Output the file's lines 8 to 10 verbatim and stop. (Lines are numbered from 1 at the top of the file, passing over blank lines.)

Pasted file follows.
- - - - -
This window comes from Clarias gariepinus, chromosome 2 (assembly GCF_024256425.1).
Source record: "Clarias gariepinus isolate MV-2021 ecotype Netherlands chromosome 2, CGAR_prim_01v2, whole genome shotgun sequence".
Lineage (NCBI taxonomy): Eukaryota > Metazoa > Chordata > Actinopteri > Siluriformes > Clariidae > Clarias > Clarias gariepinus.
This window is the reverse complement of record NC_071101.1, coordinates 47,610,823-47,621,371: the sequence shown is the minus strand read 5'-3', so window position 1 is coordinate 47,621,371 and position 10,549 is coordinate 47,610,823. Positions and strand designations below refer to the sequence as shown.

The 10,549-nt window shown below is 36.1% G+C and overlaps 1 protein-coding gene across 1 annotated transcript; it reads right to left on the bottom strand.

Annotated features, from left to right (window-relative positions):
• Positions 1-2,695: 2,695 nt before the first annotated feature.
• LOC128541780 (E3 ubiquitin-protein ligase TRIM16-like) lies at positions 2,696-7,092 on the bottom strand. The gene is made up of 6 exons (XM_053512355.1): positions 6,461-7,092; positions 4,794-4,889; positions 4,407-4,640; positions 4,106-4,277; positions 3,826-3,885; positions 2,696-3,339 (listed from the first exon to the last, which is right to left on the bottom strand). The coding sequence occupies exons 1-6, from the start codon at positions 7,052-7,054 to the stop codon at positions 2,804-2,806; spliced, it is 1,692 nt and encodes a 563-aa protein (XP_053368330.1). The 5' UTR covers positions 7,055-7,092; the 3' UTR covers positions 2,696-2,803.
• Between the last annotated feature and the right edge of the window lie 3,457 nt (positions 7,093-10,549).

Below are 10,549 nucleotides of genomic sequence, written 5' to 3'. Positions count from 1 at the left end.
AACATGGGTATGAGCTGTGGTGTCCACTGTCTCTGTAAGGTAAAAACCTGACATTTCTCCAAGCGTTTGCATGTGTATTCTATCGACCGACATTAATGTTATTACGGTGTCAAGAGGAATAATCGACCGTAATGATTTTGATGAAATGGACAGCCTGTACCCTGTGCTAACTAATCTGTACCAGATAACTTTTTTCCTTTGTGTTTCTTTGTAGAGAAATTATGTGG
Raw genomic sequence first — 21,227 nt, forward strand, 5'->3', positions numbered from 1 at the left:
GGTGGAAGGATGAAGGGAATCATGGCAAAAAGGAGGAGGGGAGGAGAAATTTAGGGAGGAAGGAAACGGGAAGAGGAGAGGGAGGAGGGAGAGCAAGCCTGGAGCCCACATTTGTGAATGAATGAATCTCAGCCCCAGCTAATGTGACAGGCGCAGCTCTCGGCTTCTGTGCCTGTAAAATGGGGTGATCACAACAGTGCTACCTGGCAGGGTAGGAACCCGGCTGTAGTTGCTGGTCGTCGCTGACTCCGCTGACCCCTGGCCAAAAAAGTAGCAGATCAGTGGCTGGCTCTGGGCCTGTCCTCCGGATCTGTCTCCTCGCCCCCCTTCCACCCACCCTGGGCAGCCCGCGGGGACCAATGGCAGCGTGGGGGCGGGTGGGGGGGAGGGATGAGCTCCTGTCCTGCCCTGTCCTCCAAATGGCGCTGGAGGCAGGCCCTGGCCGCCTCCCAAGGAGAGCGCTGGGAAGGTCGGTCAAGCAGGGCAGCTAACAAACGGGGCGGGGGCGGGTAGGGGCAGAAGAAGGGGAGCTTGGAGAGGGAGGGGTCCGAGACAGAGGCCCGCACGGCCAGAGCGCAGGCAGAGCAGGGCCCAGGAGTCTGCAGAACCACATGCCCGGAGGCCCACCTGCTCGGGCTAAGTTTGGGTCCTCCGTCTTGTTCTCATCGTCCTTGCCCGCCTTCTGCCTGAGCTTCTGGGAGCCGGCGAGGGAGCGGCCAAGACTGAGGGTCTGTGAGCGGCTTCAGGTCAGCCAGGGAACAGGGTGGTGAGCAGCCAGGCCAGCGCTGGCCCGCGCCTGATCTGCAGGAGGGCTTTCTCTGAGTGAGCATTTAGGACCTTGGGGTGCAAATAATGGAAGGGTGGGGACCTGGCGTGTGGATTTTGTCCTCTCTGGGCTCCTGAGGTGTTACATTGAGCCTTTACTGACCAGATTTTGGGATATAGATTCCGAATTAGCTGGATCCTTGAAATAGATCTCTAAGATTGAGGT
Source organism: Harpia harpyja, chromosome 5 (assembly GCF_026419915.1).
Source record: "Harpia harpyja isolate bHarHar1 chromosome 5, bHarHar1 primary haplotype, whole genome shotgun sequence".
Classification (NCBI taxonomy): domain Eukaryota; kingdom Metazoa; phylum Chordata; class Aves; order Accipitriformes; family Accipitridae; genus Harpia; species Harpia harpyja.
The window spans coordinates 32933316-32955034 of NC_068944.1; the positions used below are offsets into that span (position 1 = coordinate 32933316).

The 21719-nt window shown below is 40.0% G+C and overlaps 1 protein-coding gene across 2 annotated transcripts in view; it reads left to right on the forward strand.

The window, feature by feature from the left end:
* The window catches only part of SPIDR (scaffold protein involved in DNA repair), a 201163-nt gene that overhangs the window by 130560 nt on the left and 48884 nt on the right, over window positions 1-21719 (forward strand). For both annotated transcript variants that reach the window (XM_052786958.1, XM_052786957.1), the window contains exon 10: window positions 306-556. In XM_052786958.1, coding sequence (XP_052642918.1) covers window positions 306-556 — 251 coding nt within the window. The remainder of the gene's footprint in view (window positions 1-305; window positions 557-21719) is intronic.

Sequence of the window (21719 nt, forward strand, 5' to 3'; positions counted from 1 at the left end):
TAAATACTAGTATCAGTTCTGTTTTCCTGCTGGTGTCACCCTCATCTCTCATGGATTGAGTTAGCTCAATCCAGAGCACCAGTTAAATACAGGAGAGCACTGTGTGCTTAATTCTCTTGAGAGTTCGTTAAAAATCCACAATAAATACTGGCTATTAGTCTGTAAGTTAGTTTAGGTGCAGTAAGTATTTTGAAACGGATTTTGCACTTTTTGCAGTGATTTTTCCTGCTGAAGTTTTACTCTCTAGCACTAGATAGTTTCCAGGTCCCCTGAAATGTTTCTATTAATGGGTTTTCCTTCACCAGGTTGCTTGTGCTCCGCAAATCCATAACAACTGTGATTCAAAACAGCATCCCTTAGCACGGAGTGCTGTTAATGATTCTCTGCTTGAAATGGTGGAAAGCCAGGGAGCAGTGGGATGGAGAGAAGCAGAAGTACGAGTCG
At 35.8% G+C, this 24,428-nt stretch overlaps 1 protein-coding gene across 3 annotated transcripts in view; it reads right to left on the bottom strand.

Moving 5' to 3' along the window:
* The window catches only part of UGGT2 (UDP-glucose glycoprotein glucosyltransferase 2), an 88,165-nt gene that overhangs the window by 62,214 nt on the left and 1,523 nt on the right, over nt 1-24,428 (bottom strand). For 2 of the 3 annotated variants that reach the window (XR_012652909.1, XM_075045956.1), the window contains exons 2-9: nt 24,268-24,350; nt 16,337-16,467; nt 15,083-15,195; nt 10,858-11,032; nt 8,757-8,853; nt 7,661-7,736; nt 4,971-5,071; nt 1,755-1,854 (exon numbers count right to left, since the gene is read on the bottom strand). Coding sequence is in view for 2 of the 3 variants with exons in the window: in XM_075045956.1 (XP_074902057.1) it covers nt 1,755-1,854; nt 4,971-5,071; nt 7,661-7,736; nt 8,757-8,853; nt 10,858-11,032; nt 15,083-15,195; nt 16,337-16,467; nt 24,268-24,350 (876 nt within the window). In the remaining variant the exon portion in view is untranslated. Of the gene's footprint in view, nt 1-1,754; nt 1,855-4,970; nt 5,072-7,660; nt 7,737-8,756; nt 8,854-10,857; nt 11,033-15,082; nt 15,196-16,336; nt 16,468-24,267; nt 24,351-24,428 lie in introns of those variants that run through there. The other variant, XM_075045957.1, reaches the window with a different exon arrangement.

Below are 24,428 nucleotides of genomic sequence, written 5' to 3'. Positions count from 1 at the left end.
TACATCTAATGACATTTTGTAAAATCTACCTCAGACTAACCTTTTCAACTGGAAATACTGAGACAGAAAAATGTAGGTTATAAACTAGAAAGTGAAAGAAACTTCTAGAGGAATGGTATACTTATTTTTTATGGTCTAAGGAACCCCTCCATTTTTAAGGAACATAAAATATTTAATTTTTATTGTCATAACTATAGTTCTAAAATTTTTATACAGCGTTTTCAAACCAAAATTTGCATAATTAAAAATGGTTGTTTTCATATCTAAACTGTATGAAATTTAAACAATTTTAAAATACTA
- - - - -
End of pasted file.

• LOC128541780 (E3 ubiquitin-protein ligase TRIM16-like) lies at positions 2,696-7,092 on the bottom strand. The gene is made up of 6 exons (XM_053512355.1): positions 6,461-7,092; positions 4,794-4,889; positions 4,407-4,640; positions 4,106-4,277; positions 3,826-3,885; positions 2,696-3,339 (listed from the first exon to the last, which is right to left on the bottom strand). The coding sequence occupies exons 1-6, from the start codon at positions 7,052-7,054 to the stop codon at positions 2,804-2,806; spliced, it is 1,692 nt and encodes a 563-aa protein (XP_053368330.1). The 5' UTR covers positions 7,055-7,092; the 3' UTR covers positions 2,696-2,803.
• Between the last annotated feature and the right edge of the window lie 3,457 nt (positions 7,093-10,549).

Below are 10,549 nucleotides of genomic sequence, written 5' to 3'. Positions count from 1 at the left end.